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What we eat has a strong impact on our health and on the environment. The modern diet with an emphasis on (processed) meats, refined fats and refined sugars significantly contributes to the increasing incidence of obesity, Type II diabetes, coronary heart diseases, some cancers and other chronic diseases. Especially the connection between processed and red meat and cancer incidence has been highlighted in 2015. While the prevalence of some chronic diseases takes ‘epidemic’ proportions, an increasing number of large studies confirms the health benefits of diets with a low consumption of meat, other animal products and refined fats and sugars. A transparent debate on the link between nutrition and health is needed. The energy-intensive production of meat significantly contributes to global CO2-equivalent emissions. Without mitigation measures, global meat consumption and meat-related CO2-equivalent emissions are predicted to rise further. Some estimates even predict a 60% increase of meat-related greenhouse gas emissions by 2050. From a climate policy perspective, this outcome should be avoided. The meat industry furthermore heavily contributes to water scarcity, water pollution, land clearing, (tropical) deforestation and biodiversity losses.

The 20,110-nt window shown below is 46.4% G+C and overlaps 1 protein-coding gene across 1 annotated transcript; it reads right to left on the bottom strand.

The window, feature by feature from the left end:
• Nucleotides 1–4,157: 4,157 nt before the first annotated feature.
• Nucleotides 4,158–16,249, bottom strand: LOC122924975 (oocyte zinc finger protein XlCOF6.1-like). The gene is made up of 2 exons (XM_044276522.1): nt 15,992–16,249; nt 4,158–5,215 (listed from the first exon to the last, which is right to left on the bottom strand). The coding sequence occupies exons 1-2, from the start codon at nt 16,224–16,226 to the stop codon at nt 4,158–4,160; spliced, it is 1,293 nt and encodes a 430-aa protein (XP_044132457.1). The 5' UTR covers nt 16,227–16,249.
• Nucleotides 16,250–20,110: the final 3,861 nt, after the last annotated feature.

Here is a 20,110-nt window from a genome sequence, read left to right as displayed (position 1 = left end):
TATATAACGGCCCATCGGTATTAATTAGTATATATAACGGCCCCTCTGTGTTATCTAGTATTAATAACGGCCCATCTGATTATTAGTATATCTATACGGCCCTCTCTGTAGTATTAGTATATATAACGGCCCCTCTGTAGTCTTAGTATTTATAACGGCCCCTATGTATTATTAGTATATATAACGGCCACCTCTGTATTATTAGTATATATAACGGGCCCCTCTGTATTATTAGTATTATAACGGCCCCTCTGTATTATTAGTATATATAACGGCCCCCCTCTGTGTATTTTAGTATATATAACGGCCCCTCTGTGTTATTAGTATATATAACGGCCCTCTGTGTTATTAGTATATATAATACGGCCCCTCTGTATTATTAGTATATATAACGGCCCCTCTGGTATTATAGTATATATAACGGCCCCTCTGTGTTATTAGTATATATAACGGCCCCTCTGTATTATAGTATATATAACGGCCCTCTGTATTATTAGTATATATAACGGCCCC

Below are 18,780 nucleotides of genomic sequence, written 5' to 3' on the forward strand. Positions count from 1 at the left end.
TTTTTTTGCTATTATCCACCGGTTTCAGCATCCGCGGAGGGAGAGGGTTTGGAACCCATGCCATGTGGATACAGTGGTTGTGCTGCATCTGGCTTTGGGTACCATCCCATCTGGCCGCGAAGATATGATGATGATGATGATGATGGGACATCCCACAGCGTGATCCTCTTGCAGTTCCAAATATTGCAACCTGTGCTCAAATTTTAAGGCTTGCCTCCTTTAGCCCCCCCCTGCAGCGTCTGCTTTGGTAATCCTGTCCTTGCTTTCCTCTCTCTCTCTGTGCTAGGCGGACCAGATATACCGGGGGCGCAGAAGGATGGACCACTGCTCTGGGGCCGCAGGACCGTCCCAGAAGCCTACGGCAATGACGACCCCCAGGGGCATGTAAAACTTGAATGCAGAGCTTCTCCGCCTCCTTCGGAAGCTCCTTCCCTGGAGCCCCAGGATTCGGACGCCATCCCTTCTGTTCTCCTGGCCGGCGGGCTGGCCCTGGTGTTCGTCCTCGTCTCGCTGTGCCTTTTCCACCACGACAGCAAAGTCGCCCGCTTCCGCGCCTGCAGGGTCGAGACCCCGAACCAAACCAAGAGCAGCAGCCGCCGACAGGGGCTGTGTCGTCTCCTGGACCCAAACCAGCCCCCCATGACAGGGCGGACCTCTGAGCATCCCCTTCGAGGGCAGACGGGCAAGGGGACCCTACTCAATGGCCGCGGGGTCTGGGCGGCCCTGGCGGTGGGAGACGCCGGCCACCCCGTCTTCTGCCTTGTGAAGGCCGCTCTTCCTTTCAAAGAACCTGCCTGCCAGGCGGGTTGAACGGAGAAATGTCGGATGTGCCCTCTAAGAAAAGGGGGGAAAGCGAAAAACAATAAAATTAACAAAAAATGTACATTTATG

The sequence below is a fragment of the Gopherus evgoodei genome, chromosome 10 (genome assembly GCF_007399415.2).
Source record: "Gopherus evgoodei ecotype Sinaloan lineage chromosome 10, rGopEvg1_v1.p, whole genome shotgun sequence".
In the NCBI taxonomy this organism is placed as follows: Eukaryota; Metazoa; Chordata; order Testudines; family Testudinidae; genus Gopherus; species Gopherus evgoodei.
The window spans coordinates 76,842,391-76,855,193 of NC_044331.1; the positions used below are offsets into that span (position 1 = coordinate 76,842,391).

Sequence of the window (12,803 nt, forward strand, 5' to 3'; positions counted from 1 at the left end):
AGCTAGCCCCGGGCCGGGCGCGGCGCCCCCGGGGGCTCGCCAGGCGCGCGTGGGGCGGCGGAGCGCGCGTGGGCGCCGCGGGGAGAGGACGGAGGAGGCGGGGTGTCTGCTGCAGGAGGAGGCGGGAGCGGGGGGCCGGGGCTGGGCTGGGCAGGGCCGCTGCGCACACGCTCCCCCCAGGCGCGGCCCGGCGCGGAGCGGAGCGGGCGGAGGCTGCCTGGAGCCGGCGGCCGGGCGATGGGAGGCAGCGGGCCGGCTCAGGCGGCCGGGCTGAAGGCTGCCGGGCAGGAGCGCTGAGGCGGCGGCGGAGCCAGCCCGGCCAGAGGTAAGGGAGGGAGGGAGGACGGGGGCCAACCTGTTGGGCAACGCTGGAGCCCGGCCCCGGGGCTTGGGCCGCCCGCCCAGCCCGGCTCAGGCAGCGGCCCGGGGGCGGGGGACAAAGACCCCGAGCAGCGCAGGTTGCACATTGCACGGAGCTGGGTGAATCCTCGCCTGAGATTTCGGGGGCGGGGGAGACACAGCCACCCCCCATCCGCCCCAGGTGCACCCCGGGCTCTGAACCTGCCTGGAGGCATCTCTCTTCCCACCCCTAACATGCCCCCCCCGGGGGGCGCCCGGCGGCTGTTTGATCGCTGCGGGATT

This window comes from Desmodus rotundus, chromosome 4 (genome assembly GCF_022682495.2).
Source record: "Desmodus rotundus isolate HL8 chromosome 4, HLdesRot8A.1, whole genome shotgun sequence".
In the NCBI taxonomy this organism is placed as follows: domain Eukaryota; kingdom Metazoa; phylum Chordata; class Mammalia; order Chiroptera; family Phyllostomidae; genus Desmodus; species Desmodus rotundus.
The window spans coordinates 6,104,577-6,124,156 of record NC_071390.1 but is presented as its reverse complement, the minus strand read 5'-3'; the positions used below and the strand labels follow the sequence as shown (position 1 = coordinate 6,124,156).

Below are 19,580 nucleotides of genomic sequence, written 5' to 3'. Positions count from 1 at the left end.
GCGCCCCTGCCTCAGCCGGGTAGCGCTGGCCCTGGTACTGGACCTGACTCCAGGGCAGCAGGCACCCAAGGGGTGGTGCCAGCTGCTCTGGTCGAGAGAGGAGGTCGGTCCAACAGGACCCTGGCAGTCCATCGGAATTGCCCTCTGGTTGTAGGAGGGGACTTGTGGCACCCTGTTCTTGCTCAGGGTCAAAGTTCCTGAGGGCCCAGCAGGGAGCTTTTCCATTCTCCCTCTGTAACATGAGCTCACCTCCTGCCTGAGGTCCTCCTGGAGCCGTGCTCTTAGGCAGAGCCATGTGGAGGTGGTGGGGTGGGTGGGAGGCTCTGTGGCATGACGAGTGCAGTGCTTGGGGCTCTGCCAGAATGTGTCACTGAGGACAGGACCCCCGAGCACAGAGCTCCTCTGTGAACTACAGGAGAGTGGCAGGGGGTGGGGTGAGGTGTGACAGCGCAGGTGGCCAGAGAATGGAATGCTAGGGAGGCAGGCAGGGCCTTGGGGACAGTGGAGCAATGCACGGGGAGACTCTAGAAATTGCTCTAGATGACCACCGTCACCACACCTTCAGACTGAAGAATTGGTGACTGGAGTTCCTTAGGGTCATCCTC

The staggering health costs of the modern diet, nor the environmental burden of meat production, are included in the price of meat products and are thus externalized. Current and future generations enjoy low food prices but face high and increasing health and environmental costs. Market prices reflecting the true cost of meat production can (partly) internalize the external cost, reduce overproduction and create welfare gains.
Our meat consumption has a significant external health and environmental cost but a comprehensive and compelling overview to mobilize policymakers is still lacking. Our understanding of some of the dimensions of the external cost of meat consumption and livestock production did strongly improve in the last 15 years while other external costs dimensions are still poorly defined. The goal of the interdisciplinary workshop at Ghent University is to explore the different scientific approaches and methodologies to assess and quantify the total external cost of global meat consumption and livestock production.